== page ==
The Michigan Court of Appeals upheld the verdict of the trial court and found that the liquidated damages clause was fair. The court also found that there were no violations of the MCPA that are applicable here. The MCPA attacks “[u]nfair, unconscionable or deceptive methods, acts or practices in the conduct of trade or commerce” that include intentional failing to reveal material facts, make false statements or knowingly making misrepresentations. Precedent has determined that violations of MCPA provisions should be construed with reference to the tort of fraud. Fraud requires that false statements or misrepresentations must be made with the defendant either knowing it was false or made recklessly without any knowledge of the truth. In this case, there was no evidence that the home inspector had knowledge of the defective condition in the deck, but rather he was negligent in failing to discover those defective conditions. Therefore, the MCPA does not apply here and the best the plaintiff can do was collect $330.00.
A home inspection contract can even lawfully limit the time period that the homeowner has to file suit against the home inspector. In Harpham v Big Moose Home Inspections Inc., unpublished per curiam opinion of the Court of Appeals decided October 13, 2015 (Docket No. 321970), plaintiffs sued their home inspector after discovering major defects in the home years after purchase that they felt should have been revealed. Plaintiffs bought their home in 2010 for $345,000.00 in reliance on the home inspection performed by defendants. Three years later, plaintiffs became aware of cracks in the interior drywall and unleveling of the floor that indicated “significant structural defects that existed at the time of inspection.” They claim if they knew about the defects, then they never would have bought the home. Plaintiffs sued the home inspector in 2014. The home inspector moved for dismissal, stating that the written agreement between the parties held “any legal action must be brought within one (1) years… from the date of the inspection or will be deemed waived and forever barred.” But for this written agreement, the normal statute of limitations would have allowed the plaintiffs to file suit. The trial court granted the dismissal on the basis that the lawsuit was barred by the written limitations. The Michigan Court of Appeals agreed with the trial court and held that parties to a contract may agree to a shortened limitations period for suits arising out of a breach of contract. In this case, the plaintiffs could not overcome the home inspector’s evidence that they signed the contract (whether they actually read it or not) so they were bound by its terms and barred from bringing suit.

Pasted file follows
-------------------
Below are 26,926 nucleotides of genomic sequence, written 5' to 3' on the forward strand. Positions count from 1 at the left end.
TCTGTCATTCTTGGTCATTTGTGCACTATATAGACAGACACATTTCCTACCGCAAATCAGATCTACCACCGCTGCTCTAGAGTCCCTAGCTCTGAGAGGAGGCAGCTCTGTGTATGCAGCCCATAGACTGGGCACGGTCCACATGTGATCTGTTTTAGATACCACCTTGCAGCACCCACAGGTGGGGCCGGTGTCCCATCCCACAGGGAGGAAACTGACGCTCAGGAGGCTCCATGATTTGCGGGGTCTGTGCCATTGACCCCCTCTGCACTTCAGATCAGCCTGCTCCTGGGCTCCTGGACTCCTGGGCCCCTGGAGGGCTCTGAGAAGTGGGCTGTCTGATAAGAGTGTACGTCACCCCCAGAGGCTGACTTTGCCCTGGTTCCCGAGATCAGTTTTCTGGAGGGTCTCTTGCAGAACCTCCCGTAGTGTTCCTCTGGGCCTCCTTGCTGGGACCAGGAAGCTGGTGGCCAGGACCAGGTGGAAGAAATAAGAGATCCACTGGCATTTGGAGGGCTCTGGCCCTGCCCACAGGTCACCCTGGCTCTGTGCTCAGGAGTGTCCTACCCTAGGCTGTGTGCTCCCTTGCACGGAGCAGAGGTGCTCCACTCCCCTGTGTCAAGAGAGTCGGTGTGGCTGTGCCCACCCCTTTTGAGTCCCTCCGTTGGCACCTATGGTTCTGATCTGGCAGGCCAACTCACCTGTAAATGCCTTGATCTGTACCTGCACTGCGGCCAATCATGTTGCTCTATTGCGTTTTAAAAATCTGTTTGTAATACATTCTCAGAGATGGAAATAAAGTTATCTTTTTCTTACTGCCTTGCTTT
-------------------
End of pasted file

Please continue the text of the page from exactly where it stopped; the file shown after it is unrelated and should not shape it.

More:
This is another timeless lesson that you should always read before you sign.
The end result of suing many home inspectors in Michigan for negligence is that you get a refund of the inspection fee back. This is usually nowhere enough money to repair the substantial defects to the property or pay the attorney you hired to pursue the litigation. However, you may also have a claim against the real estate agents and the seller. The seller usually has a duty under Michigan’s Seller Disclosure Act to reveal all known defects of the property to the buyer. In the event the seller fails to make these disclosures, he or she can be sued for fraud and misrepresentation. Likewise, if the real estate agents (whether buyer or seller) make misrepresentations about the property in an effort to get the parties to the closing table (and split the commission), then they can be liable for breach of fiduciary duty, fraudulent concealment and misrepresentation. Before pursuing any legal action with your real estate issue, you should speak to a knowledgeable property lawyer to be apprised of all your rights.
If you have further questions about Michigan property law or need legal representation, then do not hesitate to contact the experienced attorneys at Kershaw, Vititoe & Jedinak PLC for assistance today.